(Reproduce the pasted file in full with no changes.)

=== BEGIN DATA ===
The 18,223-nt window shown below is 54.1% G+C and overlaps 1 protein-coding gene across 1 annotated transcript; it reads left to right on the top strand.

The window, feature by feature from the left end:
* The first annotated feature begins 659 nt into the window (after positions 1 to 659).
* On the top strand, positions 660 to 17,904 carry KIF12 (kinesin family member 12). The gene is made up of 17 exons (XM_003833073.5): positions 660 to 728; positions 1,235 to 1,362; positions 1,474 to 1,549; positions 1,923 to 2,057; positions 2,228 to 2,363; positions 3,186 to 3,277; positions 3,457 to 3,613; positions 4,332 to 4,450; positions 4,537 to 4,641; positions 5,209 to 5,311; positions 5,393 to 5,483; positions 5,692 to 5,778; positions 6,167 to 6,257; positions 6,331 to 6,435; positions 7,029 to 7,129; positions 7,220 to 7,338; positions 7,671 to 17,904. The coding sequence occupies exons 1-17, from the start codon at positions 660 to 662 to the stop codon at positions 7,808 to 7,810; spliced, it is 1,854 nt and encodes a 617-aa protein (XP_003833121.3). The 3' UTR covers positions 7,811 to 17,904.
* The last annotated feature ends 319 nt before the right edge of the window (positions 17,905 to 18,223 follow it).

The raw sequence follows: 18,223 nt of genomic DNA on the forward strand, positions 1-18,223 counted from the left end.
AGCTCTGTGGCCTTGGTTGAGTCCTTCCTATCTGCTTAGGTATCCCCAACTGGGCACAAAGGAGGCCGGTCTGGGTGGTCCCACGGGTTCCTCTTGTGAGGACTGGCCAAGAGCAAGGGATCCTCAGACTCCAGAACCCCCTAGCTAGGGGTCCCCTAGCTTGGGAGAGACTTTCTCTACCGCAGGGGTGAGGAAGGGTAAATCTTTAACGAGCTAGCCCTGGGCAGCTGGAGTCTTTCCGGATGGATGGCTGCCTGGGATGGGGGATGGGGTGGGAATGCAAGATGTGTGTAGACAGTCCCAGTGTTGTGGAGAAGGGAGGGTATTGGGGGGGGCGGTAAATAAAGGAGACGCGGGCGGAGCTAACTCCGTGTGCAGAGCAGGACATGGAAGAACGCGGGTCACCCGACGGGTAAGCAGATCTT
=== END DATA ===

The 18,223-nt window shown below is 54.1% G+C and overlaps 1 protein-coding gene across 1 annotated transcript; it reads left to right on the top strand.

The window, feature by feature from the left end:
* The first annotated feature begins 659 nt into the window (after positions 1 to 659).
* On the top strand, positions 660 to 17,904 carry KIF12 (kinesin family member 12). The gene is made up of 17 exons (XM_003833073.5): positions 660 to 728; positions 1,235 to 1,362; positions 1,474 to 1,549; positions 1,923 to 2,057; positions 2,228 to 2,363; positions 3,186 to 3,277; positions 3,457 to 3,613; positions 4,332 to 4,450; positions 4,537 to 4,641; positions 5,209 to 5,311; positions 5,393 to 5,483; positions 5,692 to 5,778; positions 6,167 to 6,257; positions 6,331 to 6,435; positions 7,029 to 7,129; positions 7,220 to 7,338; positions 7,671 to 17,904. The coding sequence occupies exons 1-17, from the start codon at positions 660 to 662 to the stop codon at positions 7,808 to 7,810; spliced, it is 1,854 nt and encodes a 617-aa protein (XP_003833121.3). The 3' UTR covers positions 7,811 to 17,904.
* The last annotated feature ends 319 nt before the right edge of the window (positions 17,905 to 18,223 follow it).

The raw sequence follows: 18,223 nt of genomic DNA on the forward strand, positions 1-18,223 counted from the left end.
AGCTCTGTGGCCTTGGTTGAGTCCTTCCTATCTGCTTAGGTATCCCCAACTGGGCACAAAGGAGGCCGGTCTGGGTGGTCCCACGGGTTCCTCTTGTGAGGACTGGCCAAGAGCAAGGGATCCTCAGACTCCAGAACCCCCTAGCTAGGGGTCCCCTAGCTTGGGAGAGACTTTCTCTACCGCAGGGGTGAGGAAGGGTAAATCTTTAACGAGCTAGCCCTGGGCAGCTGGAGTCTTTCCGGATGGATGGCTGCCTGGGATGGGGGATGGGGTGGGAATGCAAGATGTGTGTAGACAGTCCCAGTGTTGTGGAGAAGGGAGGGTATTGGGGGGGGCGGTAAATAAAGGAGACGCGGGCGGAGCTAACTCCGTGTGCAGAGCAGGACATGGAAGAACGCGGGTCACCCGACGGGTAAGCAGATCTT